Personality changes. These may be so slight that, at first, they are difficult to notice. Some people become more quiet and withdrawn. In other cases, they may become more and more restless. Some persons may start to get angry over little things or have sudden changes of mood for no apparent reason.

What is the general course of Alzheimer's disease?

First (or onset stage):

The initial symptoms often appear very gradually. There may be some minimum memory loss, particularly of recent events. The individual may experience difficulty in finding the right words to use during casual conversations. Work performance may begin to deteriorate and changes in behavior may start to become obvious. These changes may last for a period of up to five years.

Second (or progressive stage):

The symptoms noted during the onset stage now become more obvious. There may be distinct problems with language abilities--this is typically the most obvious sign of movement to this stage. Persons affected may have difficulty naming objects or with maintaining a logical conversation. They may also have difficulty understanding directions or instructions. They often become easily disoriented with regard to what day it is (time), where they are (place), and who they are with (person). Confusion and the resulting frustration are often evident. Memory losses become even more pronounced. They may also begin to experience loss of self-care skills, including the ability to use the toilet (incontinence). Severe changes in personality may begin to become obvious, and their social behavior may be marked by suspiciousness (paranoia) and delusions. These changes may last for up to about twelve years.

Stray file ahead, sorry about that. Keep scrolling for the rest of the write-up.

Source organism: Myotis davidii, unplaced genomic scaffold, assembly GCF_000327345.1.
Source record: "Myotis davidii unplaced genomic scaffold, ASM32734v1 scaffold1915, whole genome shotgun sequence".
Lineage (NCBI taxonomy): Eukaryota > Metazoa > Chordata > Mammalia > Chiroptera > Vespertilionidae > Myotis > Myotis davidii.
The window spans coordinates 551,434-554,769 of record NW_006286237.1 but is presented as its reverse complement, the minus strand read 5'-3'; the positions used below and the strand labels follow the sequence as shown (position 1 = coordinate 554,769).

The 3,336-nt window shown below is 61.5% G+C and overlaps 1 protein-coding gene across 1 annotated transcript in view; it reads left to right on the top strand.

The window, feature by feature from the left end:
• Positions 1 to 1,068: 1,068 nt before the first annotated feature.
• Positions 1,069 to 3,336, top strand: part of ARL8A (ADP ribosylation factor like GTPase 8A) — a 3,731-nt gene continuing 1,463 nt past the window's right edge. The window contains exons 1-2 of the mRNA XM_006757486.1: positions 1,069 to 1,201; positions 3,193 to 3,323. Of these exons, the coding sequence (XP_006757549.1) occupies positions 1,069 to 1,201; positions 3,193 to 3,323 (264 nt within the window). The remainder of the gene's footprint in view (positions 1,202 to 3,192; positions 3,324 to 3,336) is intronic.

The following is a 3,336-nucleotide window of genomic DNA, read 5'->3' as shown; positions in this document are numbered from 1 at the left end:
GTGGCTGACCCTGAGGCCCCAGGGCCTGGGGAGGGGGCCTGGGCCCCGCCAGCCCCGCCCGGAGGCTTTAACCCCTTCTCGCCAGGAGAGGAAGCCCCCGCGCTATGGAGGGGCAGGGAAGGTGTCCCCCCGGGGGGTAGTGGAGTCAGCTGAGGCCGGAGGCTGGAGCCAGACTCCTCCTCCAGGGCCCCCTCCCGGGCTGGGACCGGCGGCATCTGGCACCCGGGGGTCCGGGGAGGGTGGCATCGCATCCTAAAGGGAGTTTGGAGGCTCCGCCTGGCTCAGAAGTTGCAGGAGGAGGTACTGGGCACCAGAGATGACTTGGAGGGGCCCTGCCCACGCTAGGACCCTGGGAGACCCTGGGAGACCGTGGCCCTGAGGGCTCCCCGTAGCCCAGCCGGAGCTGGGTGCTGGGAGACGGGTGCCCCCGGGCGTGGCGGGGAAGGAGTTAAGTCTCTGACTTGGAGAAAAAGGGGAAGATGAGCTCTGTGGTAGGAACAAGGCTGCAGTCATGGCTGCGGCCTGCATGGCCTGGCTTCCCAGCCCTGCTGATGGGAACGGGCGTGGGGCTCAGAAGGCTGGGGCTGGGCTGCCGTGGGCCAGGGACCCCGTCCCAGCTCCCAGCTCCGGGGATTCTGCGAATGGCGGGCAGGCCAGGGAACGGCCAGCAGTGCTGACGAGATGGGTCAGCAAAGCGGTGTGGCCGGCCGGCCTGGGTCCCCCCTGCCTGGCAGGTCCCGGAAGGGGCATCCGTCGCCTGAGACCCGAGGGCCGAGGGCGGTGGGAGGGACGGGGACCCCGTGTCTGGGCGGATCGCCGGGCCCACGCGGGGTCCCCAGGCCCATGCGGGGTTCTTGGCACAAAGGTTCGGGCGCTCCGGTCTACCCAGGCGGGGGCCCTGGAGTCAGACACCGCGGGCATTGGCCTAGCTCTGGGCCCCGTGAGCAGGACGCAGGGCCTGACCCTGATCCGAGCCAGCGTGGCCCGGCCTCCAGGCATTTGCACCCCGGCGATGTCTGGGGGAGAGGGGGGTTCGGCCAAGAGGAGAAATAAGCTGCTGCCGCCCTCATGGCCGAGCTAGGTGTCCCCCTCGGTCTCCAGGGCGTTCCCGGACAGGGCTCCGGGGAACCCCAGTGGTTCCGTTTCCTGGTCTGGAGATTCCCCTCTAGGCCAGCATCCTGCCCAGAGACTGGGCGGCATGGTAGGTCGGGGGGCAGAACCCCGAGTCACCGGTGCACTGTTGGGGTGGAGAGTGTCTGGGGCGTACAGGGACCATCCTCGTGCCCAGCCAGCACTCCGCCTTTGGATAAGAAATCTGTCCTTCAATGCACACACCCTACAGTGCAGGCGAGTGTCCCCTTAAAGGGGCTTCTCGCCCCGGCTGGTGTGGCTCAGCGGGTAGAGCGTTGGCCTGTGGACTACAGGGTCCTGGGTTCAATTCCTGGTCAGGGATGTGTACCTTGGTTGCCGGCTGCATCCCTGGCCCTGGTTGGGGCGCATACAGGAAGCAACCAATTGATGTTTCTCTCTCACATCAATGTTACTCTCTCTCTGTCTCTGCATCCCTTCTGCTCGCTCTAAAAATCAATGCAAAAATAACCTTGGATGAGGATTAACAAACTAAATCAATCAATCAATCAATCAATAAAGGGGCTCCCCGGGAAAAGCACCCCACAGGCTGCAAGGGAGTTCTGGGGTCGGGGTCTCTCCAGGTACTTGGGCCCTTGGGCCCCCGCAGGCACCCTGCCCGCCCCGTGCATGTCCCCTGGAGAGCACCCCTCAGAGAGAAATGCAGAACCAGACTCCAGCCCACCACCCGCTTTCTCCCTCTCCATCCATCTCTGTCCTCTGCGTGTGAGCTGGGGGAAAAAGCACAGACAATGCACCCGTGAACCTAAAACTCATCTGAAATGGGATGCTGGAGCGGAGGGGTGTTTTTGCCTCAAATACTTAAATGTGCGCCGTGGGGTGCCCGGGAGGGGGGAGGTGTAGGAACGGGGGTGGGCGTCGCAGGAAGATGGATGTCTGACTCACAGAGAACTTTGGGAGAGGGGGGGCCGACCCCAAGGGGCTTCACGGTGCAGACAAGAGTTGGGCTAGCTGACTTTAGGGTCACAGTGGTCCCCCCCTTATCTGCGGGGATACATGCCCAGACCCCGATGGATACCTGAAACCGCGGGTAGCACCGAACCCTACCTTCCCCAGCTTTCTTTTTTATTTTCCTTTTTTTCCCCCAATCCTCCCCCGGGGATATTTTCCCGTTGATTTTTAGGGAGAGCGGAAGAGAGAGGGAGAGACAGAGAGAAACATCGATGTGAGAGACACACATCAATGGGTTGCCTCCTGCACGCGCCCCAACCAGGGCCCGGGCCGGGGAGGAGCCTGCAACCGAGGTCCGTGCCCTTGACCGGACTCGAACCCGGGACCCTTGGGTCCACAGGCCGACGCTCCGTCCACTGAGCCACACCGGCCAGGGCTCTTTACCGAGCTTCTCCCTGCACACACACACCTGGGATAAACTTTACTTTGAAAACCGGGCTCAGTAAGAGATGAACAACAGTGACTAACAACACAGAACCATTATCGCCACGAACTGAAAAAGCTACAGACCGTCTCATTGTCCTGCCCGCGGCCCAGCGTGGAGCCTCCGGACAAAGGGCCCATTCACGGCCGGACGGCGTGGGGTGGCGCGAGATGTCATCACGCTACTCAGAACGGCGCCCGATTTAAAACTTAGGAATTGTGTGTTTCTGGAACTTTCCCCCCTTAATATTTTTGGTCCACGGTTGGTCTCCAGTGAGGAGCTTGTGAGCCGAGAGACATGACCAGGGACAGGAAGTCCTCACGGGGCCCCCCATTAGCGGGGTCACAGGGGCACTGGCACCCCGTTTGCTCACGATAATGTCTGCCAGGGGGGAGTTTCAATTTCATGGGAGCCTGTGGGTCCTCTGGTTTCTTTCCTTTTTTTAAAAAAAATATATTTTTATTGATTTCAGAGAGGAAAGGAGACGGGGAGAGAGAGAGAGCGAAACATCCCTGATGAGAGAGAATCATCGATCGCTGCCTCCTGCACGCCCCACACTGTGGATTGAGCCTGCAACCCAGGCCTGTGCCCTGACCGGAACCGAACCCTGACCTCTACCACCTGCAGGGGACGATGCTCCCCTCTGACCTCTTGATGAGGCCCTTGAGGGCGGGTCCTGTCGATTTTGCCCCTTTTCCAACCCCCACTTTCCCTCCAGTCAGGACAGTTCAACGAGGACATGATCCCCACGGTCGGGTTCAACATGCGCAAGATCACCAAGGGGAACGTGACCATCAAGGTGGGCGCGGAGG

Third (or terminal stage):

Persons affected now experience substantial dysfunction. Basic skills such as eating or drinking are forgotten. Because of eating problems, many persons may experience a substantial loss of body weight (up to 20- 30 percent). They may eventually lose their ability to maintain balance and walk. Their ability to recognize other persons and their environment is gone. Both long- and short-term memories are lost. At this stage, persons affected require complete 24-hour care and often become bedridden and inactive. Because of this, they are at increased risk for any infection, especially pneumonia, and consequently are far more likely to die. These changes, leading to death, may last for three or more years.